• Democrats Meet in Baltimore to Chart Year Ahead
  • February 11, 2016
  • Law Firm: McDonald Hopkins LLC - Cleveland Office
  • Last week the Republicans met in Baltimore to consider the year ahead. This week, Democrats did the same. The biggest challenge for Democrats is how to expand on their House caucus. With just 188 seats, the House Democratic caucus is at its smallest level in over 50 years.

    It will be a challenge for Democrats to flip the 30 seats necessary and return Nancy Pelosi (D-CA) to the speaker's chair. Vice President Joe Biden (D-DE) told Democrats that the best way for them to win is to "run on what we have done." Biden said that in his opinion Democrats didn't highlight their accomplishments enough last cycle.

    Before the vice president spoke, the Democratic Congressional Committee's Chair - Rep. Ben Ray Lujan (D-NM) - held a closed-door briefing for members to outline the party's 2016 election strategy. According to attendees, Lujan emphasized that turnout will be critical for Democrats, noting that a high turnout will help Democrats.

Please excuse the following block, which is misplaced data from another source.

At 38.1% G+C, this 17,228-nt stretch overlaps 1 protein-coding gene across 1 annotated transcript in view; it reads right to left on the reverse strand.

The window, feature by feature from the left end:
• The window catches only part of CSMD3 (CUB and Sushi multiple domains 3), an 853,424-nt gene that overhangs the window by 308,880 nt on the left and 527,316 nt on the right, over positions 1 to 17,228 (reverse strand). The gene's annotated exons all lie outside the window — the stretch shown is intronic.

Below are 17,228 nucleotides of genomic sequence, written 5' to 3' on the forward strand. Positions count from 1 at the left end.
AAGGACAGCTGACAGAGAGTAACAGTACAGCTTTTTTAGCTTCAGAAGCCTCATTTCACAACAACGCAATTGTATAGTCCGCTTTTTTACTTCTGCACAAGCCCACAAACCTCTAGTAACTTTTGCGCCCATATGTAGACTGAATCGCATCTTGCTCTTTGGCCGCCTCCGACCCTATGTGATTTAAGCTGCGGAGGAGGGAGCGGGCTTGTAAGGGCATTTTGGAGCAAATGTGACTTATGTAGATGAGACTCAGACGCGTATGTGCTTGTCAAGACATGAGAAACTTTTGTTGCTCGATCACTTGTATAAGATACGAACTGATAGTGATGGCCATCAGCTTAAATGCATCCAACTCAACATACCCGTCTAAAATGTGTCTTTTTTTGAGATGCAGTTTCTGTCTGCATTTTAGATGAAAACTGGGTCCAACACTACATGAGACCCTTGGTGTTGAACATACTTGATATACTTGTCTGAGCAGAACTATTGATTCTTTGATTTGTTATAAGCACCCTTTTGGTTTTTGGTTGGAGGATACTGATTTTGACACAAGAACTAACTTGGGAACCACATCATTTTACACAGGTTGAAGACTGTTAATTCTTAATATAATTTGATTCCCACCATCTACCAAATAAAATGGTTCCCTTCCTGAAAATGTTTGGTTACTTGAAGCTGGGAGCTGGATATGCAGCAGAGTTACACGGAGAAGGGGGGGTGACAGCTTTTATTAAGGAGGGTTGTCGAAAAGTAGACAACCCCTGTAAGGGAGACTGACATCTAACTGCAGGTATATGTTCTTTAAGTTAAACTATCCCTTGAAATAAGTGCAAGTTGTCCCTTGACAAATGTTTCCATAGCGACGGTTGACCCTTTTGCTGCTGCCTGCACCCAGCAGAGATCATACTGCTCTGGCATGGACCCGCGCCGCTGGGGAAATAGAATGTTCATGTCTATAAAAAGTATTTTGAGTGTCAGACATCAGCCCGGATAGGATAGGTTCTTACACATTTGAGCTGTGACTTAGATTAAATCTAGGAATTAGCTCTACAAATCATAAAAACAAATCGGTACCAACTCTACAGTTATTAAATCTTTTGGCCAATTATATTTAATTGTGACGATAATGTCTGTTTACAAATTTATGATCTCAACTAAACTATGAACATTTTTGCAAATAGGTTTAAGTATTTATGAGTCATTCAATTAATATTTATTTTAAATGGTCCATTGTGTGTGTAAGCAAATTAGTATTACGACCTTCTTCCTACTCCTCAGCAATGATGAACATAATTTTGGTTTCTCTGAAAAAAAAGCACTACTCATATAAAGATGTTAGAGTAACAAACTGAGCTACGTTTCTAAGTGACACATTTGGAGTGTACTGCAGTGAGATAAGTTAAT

While Democrats are not giving up on the possibility of re-taking the House in 2016, many are taking the long view - believing that demographic trends will continue to favor Democrats over the next few years and indeed decades.

    With such a small caucus in the House, the Democrats’ best chance at advancing their agenda in the near future is to hope that the rifts among House Republicans emerge again. When John Boehner was speaker he routinely had to rely on Democratic votes to push major pieces of legislation across the finish line - allowing Democrats to extract a legislative price.

    So far, Speaker of the House Paul Ryan (R-WI) has avoided the same right-wing rebellion that Boehner faced, but many Democrats expect that this honeymoon will not last.